American Standard vs. Fujitsu heat pumps
Wondering if anyone has experience with or access to detailed performance data on American Standard heat pumps….
(Still) trying to figure out HVAC on my remodel situation (zone 5). Manual J (done by Energy Vanguard) puts my loads (in btu/h) at:
2nd floor: 10k heating / 5k cooling
1st floor: 14k heating / 12k cooling
Basement: 9k heating / 0 cooling (with the unrealistic condition of being uninsulated & unfinished but fully conditioned — I’ll either insulate, or accept the basement being colder, or both.) I also went conservative on these load calcs, derating my exterior polyiso to R-5/in.
The 2nd floor (with 2 bedrooms, a bathroom, laundry, and a study open to the staircase & hallway) I’ve been seeing as a pretty good match to a Fujitsu 9k mini-ducted unit (ARU9RLF / AOU9RLFC).
The 1st floor (mostly open, but with a bath, bedroom, and office off to one side) could be handled a couple different ways. My gut says a 15k ductless (15LZAH1) would be fine and probably carry the whole house in most conditions — in a past question I posted, Kyle R described a very similar setup that works in his house. This would likely be the lowest cost (eliminating any ductwork). Other approaches that would serve the more closed-off rooms on the first floor would be a ducted mini (like the 18RLFCD), or a multi-split with a ductless head in the open area and a ducted head serving the side rooms. In the first case, the basement would just be indirectly conditioned; the second or third options could provide ducted conditioning to the basement as well.
I’ve delved fairly deep into the Fujitsu data and convinced myself that these approaches seem reasonable; I like Fujitsu because they have good modulation, significantly higher heating output than cooling (matching my load conditions), and they maintain that output at low temperatures (design temp of 5F, and while our winter averages are in the 20s, it seems like every year now we get a polar vortex where it’s below 10 for several days straight.)
I found a local installer and we discussed these options, but he’s kind of down on mini-splits (ducted or ductless) due to poor humidity control compared to his preferred solution, American Standard split-system heat pumps. He just quoted the following for me:
2nd floor: Fujitsu 9k ductless (~$5000, going ducted as I wanted would add another 3-5k)
1st floor and basement: American Standard AccuComfort Platimum 18 series (4A6V8024A1000C + TEM8A0B24V21DB + AMSHTR1510BRK) (~$11k, plus $2k in recommended upgrades (humidifier and fresh air intake ducted to return, recommended instead of an ERV), plus $4-5k if I want to replace rather than reuse the existing crummy ductwork).
Aside from the pricing being way more than I had been planning on, I’m not sure that the proposed American Standard system really measures up to the Fujitsu, but it’s hard to tell because I can’t find detailed performance data on it. On the surface, it’s quoted as 18 SEER, 12.9 EER, and 9.6 HSPF — compared to the 18k ducted Fujitsu at 19.7 SEER, 11.3 EER, and 12 HSPF, or the 15k ductless at 25.3 / 13.3 / 13.9 — the biggest differences are in the HSPF, and I’m in a heating dominated climate. The NEEP ASHP list doesn’t include this specific American Standard unit, but looking at others in the same family, they’re about 86% of nameplate capacity at 47F, and 55% of nameplate capacity at 5F — so that backup resistance electric heat seems necessary, while with the Fujitsu units it probably wouldn’t be. I’m also not convinced that these units are actually inherently better at handling humidity — the installer was describing overcooling with the air conditioning and then reheating with the resistance heat for humidity control — but again, without detailed data on the units, it’s hard to tell.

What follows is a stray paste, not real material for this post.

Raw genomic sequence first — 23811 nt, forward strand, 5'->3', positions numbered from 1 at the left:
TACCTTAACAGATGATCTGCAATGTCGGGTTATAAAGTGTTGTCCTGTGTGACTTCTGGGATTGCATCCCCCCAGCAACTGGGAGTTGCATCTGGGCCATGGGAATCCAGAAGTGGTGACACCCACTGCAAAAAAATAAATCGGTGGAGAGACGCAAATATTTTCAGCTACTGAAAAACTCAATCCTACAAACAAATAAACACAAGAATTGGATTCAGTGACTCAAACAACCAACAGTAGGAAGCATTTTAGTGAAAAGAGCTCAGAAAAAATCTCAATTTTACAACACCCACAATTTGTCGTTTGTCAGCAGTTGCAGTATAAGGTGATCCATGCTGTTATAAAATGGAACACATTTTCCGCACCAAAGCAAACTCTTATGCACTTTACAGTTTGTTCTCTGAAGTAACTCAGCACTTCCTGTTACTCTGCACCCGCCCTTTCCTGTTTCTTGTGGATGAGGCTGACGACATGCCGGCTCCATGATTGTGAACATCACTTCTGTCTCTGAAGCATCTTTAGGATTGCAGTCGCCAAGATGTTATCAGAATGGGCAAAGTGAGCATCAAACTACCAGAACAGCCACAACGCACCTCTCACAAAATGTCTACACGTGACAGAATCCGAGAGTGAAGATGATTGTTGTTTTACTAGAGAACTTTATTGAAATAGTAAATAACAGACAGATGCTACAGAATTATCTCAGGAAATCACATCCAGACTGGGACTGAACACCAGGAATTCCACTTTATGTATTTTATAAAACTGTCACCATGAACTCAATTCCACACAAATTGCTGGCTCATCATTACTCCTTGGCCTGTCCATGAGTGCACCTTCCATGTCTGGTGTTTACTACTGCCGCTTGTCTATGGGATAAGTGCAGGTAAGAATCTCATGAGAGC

So, from a pricing perspective, I’m being quoted somewhere between 16-28k, while I’m looking at pricing online and guesstimating that I could get a ducted 2nd floor, ductless 1st floor, some new tools, and the EPA cert for less than 8k, and leave some money on the table for an actual HRV or ERV, at the expense of my time and voiding the warranty (for whatever it’s worth). I don’t begrudge tradespeople their time and expertise, but I’m also fast running out of money on this project…. I’ve also invested a lot in my building envelope with the hope of saving money on mechanicals (both capex and opex).
From an equipment selection perspective, I’m not an expert, just have read a lot, but I don’t know if I’m making an accurate assessment with my plans, or if I’m missing something critical. Likewise, this installer seems like a sharp guy and seems to be concerned about the right things, but I’m not convinced that the equipment he’s proposing is really the best option — in particular, I don’t see the advantage of the american standard split system over a fujitsu mini-ducted, and despite all the caveats of choosing a ductless over a ducted unit, it seems like ductless units are popular and work well for the people who have them. But, without detailed data on the american standard, I can’t really do an accurate comparison to fujitsu (and honestly while the fujitsu data table is not bad, I wouldn’t mind even more data than they provide — with enough performance data points and some historic weather data, it wouldn’t be too hard to simulate unit performance and come up with kind of a personalized SEER / HSPF rating.)
Now that I’ve written enough to print a small book just of my GBA questions, anyone have thoughts on the above?
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